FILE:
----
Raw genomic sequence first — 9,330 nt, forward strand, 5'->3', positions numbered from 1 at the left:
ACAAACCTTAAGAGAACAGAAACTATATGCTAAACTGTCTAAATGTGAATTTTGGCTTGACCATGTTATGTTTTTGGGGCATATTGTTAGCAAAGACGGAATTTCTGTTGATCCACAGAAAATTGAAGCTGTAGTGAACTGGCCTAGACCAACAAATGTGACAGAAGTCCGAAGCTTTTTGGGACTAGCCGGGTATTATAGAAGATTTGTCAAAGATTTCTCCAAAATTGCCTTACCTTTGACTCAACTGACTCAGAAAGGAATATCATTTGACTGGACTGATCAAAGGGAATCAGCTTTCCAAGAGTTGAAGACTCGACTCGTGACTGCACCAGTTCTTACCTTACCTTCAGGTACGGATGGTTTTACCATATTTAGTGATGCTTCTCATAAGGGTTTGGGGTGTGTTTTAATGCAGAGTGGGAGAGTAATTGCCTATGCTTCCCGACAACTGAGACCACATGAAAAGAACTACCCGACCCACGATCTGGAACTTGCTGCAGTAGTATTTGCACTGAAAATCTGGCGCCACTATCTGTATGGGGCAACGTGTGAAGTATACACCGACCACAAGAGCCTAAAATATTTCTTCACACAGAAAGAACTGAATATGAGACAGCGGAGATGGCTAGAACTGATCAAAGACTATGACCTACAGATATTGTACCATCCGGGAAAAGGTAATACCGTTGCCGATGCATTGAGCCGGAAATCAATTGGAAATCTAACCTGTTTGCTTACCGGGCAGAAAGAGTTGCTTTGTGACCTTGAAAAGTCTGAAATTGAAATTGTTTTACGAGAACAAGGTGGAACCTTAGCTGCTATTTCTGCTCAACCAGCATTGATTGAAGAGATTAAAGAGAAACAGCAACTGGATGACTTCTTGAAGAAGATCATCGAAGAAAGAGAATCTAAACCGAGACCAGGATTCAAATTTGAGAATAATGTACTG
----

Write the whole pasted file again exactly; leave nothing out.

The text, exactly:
Raw genomic sequence first — 9,330 nt, forward strand, 5'->3', positions numbered from 1 at the left:
ACAAACCTTAAGAGAACAGAAACTATATGCTAAACTGTCTAAATGTGAATTTTGGCTTGACCATGTTATGTTTTTGGGGCATATTGTTAGCAAAGACGGAATTTCTGTTGATCCACAGAAAATTGAAGCTGTAGTGAACTGGCCTAGACCAACAAATGTGACAGAAGTCCGAAGCTTTTTGGGACTAGCCGGGTATTATAGAAGATTTGTCAAAGATTTCTCCAAAATTGCCTTACCTTTGACTCAACTGACTCAGAAAGGAATATCATTTGACTGGACTGATCAAAGGGAATCAGCTTTCCAAGAGTTGAAGACTCGACTCGTGACTGCACCAGTTCTTACCTTACCTTCAGGTACGGATGGTTTTACCATATTTAGTGATGCTTCTCATAAGGGTTTGGGGTGTGTTTTAATGCAGAGTGGGAGAGTAATTGCCTATGCTTCCCGACAACTGAGACCACATGAAAAGAACTACCCGACCCACGATCTGGAACTTGCTGCAGTAGTATTTGCACTGAAAATCTGGCGCCACTATCTGTATGGGGCAACGTGTGAAGTATACACCGACCACAAGAGCCTAAAATATTTCTTCACACAGAAAGAACTGAATATGAGACAGCGGAGATGGCTAGAACTGATCAAAGACTATGACCTACAGATATTGTACCATCCGGGAAAAGGTAATACCGTTGCCGATGCATTGAGCCGGAAATCAATTGGAAATCTAACCTGTTTGCTTACCGGGCAGAAAGAGTTGCTTTGTGACCTTGAAAAGTCTGAAATTGAAATTGTTTTACGAGAACAAGGTGGAACCTTAGCTGCTATTTCTGCTCAACCAGCATTGATTGAAGAGATTAAAGAGAAACAGCAACTGGATGACTTCTTGAAGAAGATCATCGAAGAAAGAGAATCTAAACCGAGACCAGGATTCAAATTTGAGAATAATGTACTG